DIY Music Branding

Branding, marketing, advertising … they’re necessary evils. Whenever I start a new project I take time to think out the image I want to project. I wish that music could just be music. I wish it could just be sound heard and not seen. But that’s naive. We live in a post-MTV world where music listeners connect their music with a lifestyle, an image, and a brand.

When I started a new beat-driven music project, I was thinking of making trancey electronica under the name of Fynix. So I created a sleek, futuristic logo based on similar designs on groups such as Odesza, and Armin van Buuren.

I’m pretty proud of it.

But after making more music, I have drifted away from trance into a more soul-influenced, keyboard-based style. So the old branding makes no sense.

So how can I connect my image with soul music and soul-inspired electronica? I started by looking at similar acts. I like this art from Faking It by Calvin Harris.

Faking It by Calvin Harris

I also like the branding for Charles Bradley. The image for Spotify Sessions is particularly nice.

Charles Bradley Spotify Sessions

I also want to connect with older soul artists like Sam Cooke and James Brown. Even though my music may not share many qualities with theirs, I want my imagery to put me in the same bucket.

Sam Cooke Wonderful World

After looking at a bunch of images of Sam Cooke, James Brown, Charles Bradley, and some electronica acts, I came up with a few guidelines.

  • Warm colors. James Brown and Sam Cooke use a lot of oranges, browns and reds on their album covers. Using the same color palette will help.
  • Cosmopolitan. Charles Bradley and other funk artists use a lot of images of the city. Maybe this is an artifact of the association with Detroit. Whatever the cause, I’d like to project a cosmopolitan image.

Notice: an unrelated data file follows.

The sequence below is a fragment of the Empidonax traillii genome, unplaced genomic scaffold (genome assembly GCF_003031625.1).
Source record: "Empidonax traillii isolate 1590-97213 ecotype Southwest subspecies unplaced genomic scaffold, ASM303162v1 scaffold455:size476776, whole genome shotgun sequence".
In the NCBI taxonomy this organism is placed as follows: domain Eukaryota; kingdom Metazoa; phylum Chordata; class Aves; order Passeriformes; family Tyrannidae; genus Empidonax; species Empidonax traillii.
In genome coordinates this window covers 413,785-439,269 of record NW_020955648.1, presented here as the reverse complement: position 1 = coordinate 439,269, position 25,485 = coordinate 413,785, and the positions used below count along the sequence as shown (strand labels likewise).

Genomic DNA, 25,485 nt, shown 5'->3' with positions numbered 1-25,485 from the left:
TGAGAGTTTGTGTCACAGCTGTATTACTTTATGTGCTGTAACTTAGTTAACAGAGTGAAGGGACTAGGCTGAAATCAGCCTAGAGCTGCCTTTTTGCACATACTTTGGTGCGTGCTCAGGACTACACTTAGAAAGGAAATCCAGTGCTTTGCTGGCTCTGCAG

• Natural Fabrics. Leather jackets are big in the Charles Bradley and James Brown branding. I don’t want a picture of myself in my branding, but if I could connect with something physical that would be good.
  • Sans Serif Fonts. Flat-colored text using basic fonts.

The funk and soul branding also prominently features portraits. Mostly artists looking at or near the camera, with strong lighting. Often the artist is wearing a suit, or a leather jacket. I might do something like this in the future, but I would need a photographer.

For now, I executed my branding guidelines pretty directly. I am from Pittsburgh, so I found a warm-colored picture of Pittsburgh on Wikimedia Commons. Then I wrote “FYNIX” in the middle using a Sans Serif font. Then I applied the newsprint effect to associate my brand with newspapers, which have a real-world physicality that unifies the ideas of the city and natural fabrics.

Here’s the result.

Fynix Branding

I like this because it is legible even when scaled very small, and it looks like the Calvin Harris branding, while subtly calling to mind soul acts of the past.

24. November 2017 by evan
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